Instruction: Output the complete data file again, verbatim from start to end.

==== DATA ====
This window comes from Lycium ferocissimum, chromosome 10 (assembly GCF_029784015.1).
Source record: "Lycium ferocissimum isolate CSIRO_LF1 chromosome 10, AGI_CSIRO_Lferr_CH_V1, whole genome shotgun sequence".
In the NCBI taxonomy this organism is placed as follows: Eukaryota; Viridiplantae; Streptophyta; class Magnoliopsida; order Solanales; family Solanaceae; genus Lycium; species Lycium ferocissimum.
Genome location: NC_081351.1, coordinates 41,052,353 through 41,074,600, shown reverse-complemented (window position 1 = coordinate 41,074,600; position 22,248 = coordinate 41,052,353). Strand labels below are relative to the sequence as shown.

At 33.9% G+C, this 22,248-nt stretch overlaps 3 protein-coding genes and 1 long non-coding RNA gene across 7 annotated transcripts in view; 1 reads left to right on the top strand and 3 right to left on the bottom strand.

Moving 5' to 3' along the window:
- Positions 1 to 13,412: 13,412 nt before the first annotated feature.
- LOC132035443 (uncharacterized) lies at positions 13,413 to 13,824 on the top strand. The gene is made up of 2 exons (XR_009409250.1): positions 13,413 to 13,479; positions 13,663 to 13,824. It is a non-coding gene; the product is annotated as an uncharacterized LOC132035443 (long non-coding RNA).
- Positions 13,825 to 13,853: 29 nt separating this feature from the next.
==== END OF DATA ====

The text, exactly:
This window comes from Lycium ferocissimum, chromosome 10 (assembly GCF_029784015.1).
Source record: "Lycium ferocissimum isolate CSIRO_LF1 chromosome 10, AGI_CSIRO_Lferr_CH_V1, whole genome shotgun sequence".
In the NCBI taxonomy this organism is placed as follows: Eukaryota; Viridiplantae; Streptophyta; class Magnoliopsida; order Solanales; family Solanaceae; genus Lycium; species Lycium ferocissimum.
Genome location: NC_081351.1, coordinates 41,052,353 through 41,074,600, shown reverse-complemented (window position 1 = coordinate 41,074,600; position 22,248 = coordinate 41,052,353). Strand labels below are relative to the sequence as shown.

At 33.9% G+C, this 22,248-nt stretch overlaps 3 protein-coding genes and 1 long non-coding RNA gene across 7 annotated transcripts in view; 1 reads left to right on the top strand and 3 right to left on the bottom strand.

Moving 5' to 3' along the window:
- Positions 1 to 13,412: 13,412 nt before the first annotated feature.
- LOC132035443 (uncharacterized) lies at positions 13,413 to 13,824 on the top strand. The gene is made up of 2 exons (XR_009409250.1): positions 13,413 to 13,479; positions 13,663 to 13,824. It is a non-coding gene; the product is annotated as an uncharacterized LOC132035443 (long non-coding RNA).
- Positions 13,825 to 13,853: 29 nt separating this feature from the next.